We can align drivers to consider both private and social benefits and manage our natural heritage. As a society we are finally recognizing that, the challenge of sustainability rests almost entirely in getting the economy right. We acknowledge that climate change and ecological degradation threaten our future prosperity. Ecotourism as part of the green economy can be driven equally by opportunity and conservation, as green economy options open up new possibilities for jobs and growth. As a recent report from the U.N. put it, “the greening of economies is not generally a drag on growth but rather a new engine of growth…a net generator of decent jobs…”
So the next time you recognize a part of our beautiful world undergoing change that has the potential to short change our future generations, be a good ancestor and voice your concerns. Chances are an ecotourism opportunity can be explored that will solve this problem and simultaneously grow green jobs in Ontario and create a positive impact on our economy.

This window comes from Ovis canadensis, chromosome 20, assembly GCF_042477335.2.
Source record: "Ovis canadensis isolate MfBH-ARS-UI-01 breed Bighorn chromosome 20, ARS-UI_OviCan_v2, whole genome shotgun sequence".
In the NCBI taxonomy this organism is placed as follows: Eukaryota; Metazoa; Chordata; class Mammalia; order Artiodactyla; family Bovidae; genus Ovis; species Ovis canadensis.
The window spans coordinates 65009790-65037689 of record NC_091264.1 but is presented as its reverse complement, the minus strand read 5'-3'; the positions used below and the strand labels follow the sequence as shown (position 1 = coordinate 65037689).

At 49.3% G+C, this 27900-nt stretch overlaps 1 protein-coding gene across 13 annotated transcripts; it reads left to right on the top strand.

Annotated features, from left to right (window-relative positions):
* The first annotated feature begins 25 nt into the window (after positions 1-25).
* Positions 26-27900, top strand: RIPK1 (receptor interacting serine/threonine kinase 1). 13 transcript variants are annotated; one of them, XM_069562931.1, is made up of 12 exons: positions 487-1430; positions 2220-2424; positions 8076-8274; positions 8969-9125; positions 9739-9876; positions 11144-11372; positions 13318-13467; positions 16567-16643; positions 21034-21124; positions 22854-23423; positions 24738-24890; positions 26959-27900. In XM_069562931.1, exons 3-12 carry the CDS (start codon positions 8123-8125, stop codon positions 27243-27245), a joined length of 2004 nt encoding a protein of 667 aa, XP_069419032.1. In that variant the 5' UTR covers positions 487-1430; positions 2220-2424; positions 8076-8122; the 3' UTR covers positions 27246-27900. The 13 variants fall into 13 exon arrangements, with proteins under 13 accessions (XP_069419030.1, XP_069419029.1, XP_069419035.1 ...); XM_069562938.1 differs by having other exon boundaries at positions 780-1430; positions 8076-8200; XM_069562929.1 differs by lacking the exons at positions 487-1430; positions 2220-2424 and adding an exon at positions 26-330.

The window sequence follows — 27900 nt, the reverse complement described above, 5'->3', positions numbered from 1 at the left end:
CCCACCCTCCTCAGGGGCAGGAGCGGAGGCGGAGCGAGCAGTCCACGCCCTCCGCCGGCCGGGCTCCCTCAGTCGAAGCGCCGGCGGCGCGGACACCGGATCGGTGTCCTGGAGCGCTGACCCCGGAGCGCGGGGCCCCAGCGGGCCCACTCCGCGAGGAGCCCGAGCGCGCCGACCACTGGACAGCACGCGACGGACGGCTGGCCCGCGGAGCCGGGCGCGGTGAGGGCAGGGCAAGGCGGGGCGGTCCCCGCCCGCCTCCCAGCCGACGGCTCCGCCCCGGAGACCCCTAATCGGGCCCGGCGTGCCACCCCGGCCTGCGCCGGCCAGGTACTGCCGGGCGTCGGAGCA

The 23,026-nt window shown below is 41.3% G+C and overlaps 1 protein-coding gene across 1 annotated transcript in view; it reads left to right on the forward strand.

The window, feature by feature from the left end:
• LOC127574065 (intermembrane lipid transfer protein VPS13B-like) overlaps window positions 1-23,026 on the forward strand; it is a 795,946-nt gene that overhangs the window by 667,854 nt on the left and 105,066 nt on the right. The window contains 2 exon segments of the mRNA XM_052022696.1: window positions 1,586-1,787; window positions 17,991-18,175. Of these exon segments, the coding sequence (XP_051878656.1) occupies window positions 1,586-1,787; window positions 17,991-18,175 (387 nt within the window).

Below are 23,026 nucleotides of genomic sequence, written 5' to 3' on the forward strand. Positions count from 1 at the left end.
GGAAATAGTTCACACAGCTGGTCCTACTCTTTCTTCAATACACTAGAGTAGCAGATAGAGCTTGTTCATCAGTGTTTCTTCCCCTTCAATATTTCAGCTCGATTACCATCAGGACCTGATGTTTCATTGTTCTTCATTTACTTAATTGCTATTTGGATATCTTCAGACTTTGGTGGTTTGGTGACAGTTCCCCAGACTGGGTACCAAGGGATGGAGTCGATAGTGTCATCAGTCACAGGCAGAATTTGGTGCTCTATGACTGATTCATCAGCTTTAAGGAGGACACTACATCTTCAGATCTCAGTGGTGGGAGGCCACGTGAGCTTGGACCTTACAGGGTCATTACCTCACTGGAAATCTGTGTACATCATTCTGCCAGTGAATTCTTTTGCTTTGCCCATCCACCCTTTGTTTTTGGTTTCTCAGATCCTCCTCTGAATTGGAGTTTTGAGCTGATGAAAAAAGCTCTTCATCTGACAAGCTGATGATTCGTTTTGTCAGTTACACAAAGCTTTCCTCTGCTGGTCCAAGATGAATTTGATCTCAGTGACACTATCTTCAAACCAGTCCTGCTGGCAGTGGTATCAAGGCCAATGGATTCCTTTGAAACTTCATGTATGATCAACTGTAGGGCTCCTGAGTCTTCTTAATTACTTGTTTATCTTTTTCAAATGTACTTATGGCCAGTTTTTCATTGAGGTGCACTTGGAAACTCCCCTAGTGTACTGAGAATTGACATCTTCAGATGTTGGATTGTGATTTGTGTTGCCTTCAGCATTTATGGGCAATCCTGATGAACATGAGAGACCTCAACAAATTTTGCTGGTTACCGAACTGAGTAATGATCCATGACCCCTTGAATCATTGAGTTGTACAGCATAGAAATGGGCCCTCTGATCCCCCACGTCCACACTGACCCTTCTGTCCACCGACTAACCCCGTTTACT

Pictures courtesy of Jim Samis, Free Spirit Tours, http://www.freespirit-tours.com/
Gary Cerantola, Hon BSc. Chemistry, P.Eng., MBA is a resident of Wasaga Beach and currently a candidate in the Wasaga Beach Municipal 2014 election for Deputy Mayor. www.garycerantola.com